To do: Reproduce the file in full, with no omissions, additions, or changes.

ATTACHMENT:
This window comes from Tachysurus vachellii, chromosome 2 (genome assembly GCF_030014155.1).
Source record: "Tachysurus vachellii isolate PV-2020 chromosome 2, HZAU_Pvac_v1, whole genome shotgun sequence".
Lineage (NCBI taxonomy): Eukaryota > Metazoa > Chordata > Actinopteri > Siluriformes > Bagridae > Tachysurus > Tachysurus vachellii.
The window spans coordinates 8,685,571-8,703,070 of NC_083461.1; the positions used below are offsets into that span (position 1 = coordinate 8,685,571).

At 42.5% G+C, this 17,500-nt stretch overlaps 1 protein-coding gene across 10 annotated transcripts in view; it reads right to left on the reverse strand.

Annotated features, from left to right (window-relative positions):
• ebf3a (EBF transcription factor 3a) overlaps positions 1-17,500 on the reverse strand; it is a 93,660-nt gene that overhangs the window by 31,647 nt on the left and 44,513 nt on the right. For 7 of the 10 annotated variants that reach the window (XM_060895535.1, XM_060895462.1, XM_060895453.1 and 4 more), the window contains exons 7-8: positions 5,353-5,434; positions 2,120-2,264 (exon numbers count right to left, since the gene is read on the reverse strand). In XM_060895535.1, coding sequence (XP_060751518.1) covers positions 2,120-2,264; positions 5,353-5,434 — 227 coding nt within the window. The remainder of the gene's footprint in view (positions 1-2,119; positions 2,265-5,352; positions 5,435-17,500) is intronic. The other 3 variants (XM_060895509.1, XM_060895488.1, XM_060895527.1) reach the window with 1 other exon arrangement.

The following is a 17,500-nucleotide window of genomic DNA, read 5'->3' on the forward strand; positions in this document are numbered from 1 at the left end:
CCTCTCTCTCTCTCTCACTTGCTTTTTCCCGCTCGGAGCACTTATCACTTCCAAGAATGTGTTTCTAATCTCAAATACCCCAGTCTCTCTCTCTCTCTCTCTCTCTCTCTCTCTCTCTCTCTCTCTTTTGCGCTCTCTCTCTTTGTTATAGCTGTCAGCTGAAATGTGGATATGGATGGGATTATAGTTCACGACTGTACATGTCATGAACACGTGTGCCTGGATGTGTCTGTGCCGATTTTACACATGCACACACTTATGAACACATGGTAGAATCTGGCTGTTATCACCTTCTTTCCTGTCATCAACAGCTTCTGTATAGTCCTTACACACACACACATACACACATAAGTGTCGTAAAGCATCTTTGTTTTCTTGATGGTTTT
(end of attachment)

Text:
This window comes from Tachysurus vachellii, chromosome 2 (genome assembly GCF_030014155.1).
Source record: "Tachysurus vachellii isolate PV-2020 chromosome 2, HZAU_Pvac_v1, whole genome shotgun sequence".
Lineage (NCBI taxonomy): Eukaryota > Metazoa > Chordata > Actinopteri > Siluriformes > Bagridae > Tachysurus > Tachysurus vachellii.
The window spans coordinates 8,685,571-8,703,070 of NC_083461.1; the positions used below are offsets into that span (position 1 = coordinate 8,685,571).

At 42.5% G+C, this 17,500-nt stretch overlaps 1 protein-coding gene across 10 annotated transcripts in view; it reads right to left on the reverse strand.

Annotated features, from left to right (window-relative positions):
• ebf3a (EBF transcription factor 3a) overlaps positions 1-17,500 on the reverse strand; it is a 93,660-nt gene that overhangs the window by 31,647 nt on the left and 44,513 nt on the right. For 7 of the 10 annotated variants that reach the window (XM_060895535.1, XM_060895462.1, XM_060895453.1 and 4 more), the window contains exons 7-8: positions 5,353-5,434; positions 2,120-2,264 (exon numbers count right to left, since the gene is read on the reverse strand). In XM_060895535.1, coding sequence (XP_060751518.1) covers positions 2,120-2,264; positions 5,353-5,434 — 227 coding nt within the window. The remainder of the gene's footprint in view (positions 1-2,119; positions 2,265-5,352; positions 5,435-17,500) is intronic. The other 3 variants (XM_060895509.1, XM_060895488.1, XM_060895527.1) reach the window with 1 other exon arrangement.

The following is a 17,500-nucleotide window of genomic DNA, read 5'->3' on the forward strand; positions in this document are numbered from 1 at the left end:
CCTCTCTCTCTCTCTCACTTGCTTTTTCCCGCTCGGAGCACTTATCACTTCCAAGAATGTGTTTCTAATCTCAAATACCCCAGTCTCTCTCTCTCTCTCTCTCTCTCTCTCTCTCTCTCTCTCTCTTTTGCGCTCTCTCTCTTTGTTATAGCTGTCAGCTGAAATGTGGATATGGATGGGATTATAGTTCACGACTGTACATGTCATGAACACGTGTGCCTGGATGTGTCTGTGCCGATTTTACACATGCACACACTTATGAACACATGGTAGAATCTGGCTGTTATCACCTTCTTTCCTGTCATCAACAGCTTCTGTATAGTCCTTACACACACACACATACACACATAAGTGTCGTAAAGCATCTTTGTTTTCTTGATGGTTTT